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Hamza Hassan Khan, Alina Witkowski, Jeff A. Clark, Angela Mata
(Department of Pediatrics, Ascension St. John Children’s Hospital, Detroit, MI, USA)
Am J Case Rep 2021; 22:e931800
Pneumomediastinum and pneumopericardium have been reported to occur in people who regularly smoke marijuana and have also been reported in patients with COVID-19 pneumonia due to infection with SARS-CoV-2. This report is of a 17-year-old girl with a history of marijuana use who presented with pneumomediastinum and pneumopericardium and was found to be positive for SARS-CoV-2 infection on hospital admission by Abbott ID NOW testing.
CASE REPORT: A 17-year-old girl presented to the emergency room with a 3-day history of abdominal pain, nausea, and vomiting and a 1-day history of diarrhea. She had a history of daily marijuana use and lived with her grandmother who was presumed to be positive for COVID-19, based on symptoms. Her admission laboratory results were unremarkable except for pyuria, which was suspicious for urinary tract infection. The patient’s nasopharyngeal swab was positive for SARS-CoV-2 infection. Owing to abdominal pain, a computed tomography (CT) scan of the abdomen and pelvis was obtained, which was concerning for pneumomediastinum and pneumopericardium. A CT scan of the thorax confirmed the findings. A contrast-enhanced barium esophagogram was performed and was unremarkable. The patient was admitted to the pediatric intensive care unit for observation and supportive care.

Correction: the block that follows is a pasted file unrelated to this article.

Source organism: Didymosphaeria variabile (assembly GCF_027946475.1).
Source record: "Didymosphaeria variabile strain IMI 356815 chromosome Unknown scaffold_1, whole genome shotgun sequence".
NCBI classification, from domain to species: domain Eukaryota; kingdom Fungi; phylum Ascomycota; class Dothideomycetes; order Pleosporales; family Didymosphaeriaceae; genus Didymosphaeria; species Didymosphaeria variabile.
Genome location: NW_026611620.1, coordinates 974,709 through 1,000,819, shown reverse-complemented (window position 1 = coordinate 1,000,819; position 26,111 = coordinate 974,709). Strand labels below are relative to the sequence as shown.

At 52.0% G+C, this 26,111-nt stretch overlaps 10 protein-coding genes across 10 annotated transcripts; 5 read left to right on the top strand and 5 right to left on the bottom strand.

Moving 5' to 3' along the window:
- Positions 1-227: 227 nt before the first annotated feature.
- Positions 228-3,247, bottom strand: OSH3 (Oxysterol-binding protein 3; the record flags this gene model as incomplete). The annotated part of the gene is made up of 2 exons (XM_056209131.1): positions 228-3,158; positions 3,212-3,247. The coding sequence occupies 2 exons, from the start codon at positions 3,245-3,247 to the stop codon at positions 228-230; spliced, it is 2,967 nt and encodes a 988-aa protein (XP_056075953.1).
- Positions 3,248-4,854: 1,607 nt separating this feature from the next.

CONCLUSIONS: This report shows the importance of current testing for SARS-CoV-2 infection in patients of all ages who present acutely to the hospital. It also highlights the importance of obtaining a full social and medical history so that symptoms and signs from causes other than SARS-CoV-2 infection are not missed.
Keywords: COVID-19, Intensive Care Units, Pediatric, Pediatrics, Pneumomediastinum, Diagnostic, Pneumopericardium, severe acute respiratory syndrome coronavirus 2, marijuana use, case reports